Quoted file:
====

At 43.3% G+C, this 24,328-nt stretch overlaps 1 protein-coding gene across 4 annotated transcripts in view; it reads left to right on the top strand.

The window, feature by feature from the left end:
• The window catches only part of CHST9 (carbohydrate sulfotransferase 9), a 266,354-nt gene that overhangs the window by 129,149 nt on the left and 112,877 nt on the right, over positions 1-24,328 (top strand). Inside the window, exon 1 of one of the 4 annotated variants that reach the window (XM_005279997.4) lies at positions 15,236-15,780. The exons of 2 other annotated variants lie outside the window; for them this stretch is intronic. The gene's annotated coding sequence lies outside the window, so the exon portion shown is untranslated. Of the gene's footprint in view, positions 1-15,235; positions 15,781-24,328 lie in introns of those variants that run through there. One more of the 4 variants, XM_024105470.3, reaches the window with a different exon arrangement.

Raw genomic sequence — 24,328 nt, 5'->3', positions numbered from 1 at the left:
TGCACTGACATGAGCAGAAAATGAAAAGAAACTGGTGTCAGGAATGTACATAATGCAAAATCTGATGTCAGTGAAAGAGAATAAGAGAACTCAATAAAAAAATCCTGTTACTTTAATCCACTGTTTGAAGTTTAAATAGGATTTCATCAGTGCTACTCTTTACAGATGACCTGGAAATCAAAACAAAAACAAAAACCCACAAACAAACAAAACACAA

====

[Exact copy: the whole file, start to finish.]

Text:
At 43.3% G+C, this 24,328-nt stretch overlaps 1 protein-coding gene across 4 annotated transcripts in view; it reads left to right on the top strand.

The window, feature by feature from the left end:
• The window catches only part of CHST9 (carbohydrate sulfotransferase 9), a 266,354-nt gene that overhangs the window by 129,149 nt on the left and 112,877 nt on the right, over positions 1-24,328 (top strand). Inside the window, exon 1 of one of the 4 annotated variants that reach the window (XM_005279997.4) lies at positions 15,236-15,780. The exons of 2 other annotated variants lie outside the window; for them this stretch is intronic. The gene's annotated coding sequence lies outside the window, so the exon portion shown is untranslated. Of the gene's footprint in view, positions 1-15,235; positions 15,781-24,328 lie in introns of those variants that run through there. One more of the 4 variants, XM_024105470.3, reaches the window with a different exon arrangement.

Raw genomic sequence — 24,328 nt, 5'->3', positions numbered from 1 at the left:
TGCACTGACATGAGCAGAAAATGAAAAGAAACTGGTGTCAGGAATGTACATAATGCAAAATCTGATGTCAGTGAAAGAGAATAAGAGAACTCAATAAAAAAATCCTGTTACTTTAATCCACTGTTTGAAGTTTAAATAGGATTTCATCAGTGCTACTCTTTACAGATGACCTGGAAATCAAAACAAAAACAAAAACCCACAAACAAACAAAACACAA